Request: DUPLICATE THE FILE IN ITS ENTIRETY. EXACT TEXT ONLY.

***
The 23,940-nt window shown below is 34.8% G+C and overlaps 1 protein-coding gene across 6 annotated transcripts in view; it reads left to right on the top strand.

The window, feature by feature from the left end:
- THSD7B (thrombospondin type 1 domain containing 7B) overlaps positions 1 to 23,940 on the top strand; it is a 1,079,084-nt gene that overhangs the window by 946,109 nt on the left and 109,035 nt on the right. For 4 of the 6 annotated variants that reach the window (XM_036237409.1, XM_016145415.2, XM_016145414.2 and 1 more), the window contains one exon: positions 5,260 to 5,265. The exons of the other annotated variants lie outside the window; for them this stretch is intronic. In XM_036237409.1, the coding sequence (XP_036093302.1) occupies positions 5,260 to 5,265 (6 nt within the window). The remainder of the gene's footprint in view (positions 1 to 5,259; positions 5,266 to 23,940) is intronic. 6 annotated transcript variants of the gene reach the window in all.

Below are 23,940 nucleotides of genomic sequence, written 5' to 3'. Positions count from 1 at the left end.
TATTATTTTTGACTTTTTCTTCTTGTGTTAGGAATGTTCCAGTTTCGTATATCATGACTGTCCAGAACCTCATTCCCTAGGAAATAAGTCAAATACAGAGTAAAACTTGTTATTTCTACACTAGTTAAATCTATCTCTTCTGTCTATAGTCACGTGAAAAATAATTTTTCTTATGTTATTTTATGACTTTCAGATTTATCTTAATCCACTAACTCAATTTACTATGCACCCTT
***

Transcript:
The 23,940-nt window shown below is 34.8% G+C and overlaps 1 protein-coding gene across 6 annotated transcripts in view; it reads left to right on the top strand.

The window, feature by feature from the left end:
- THSD7B (thrombospondin type 1 domain containing 7B) overlaps positions 1 to 23,940 on the top strand; it is a 1,079,084-nt gene that overhangs the window by 946,109 nt on the left and 109,035 nt on the right. For 4 of the 6 annotated variants that reach the window (XM_036237409.1, XM_016145415.2, XM_016145414.2 and 1 more), the window contains one exon: positions 5,260 to 5,265. The exons of the other annotated variants lie outside the window; for them this stretch is intronic. In XM_036237409.1, the coding sequence (XP_036093302.1) occupies positions 5,260 to 5,265 (6 nt within the window). The remainder of the gene's footprint in view (positions 1 to 5,259; positions 5,266 to 23,940) is intronic. 6 annotated transcript variants of the gene reach the window in all.

Below are 23,940 nucleotides of genomic sequence, written 5' to 3'. Positions count from 1 at the left end.
TATTATTTTTGACTTTTTCTTCTTGTGTTAGGAATGTTCCAGTTTCGTATATCATGACTGTCCAGAACCTCATTCCCTAGGAAATAAGTCAAATACAGAGTAAAACTTGTTATTTCTACACTAGTTAAATCTATCTCTTCTGTCTATAGTCACGTGAAAAATAATTTTTCTTATGTTATTTTATGACTTTCAGATTTATCTTAATCCACTAACTCAATTTACTATGCACCCTT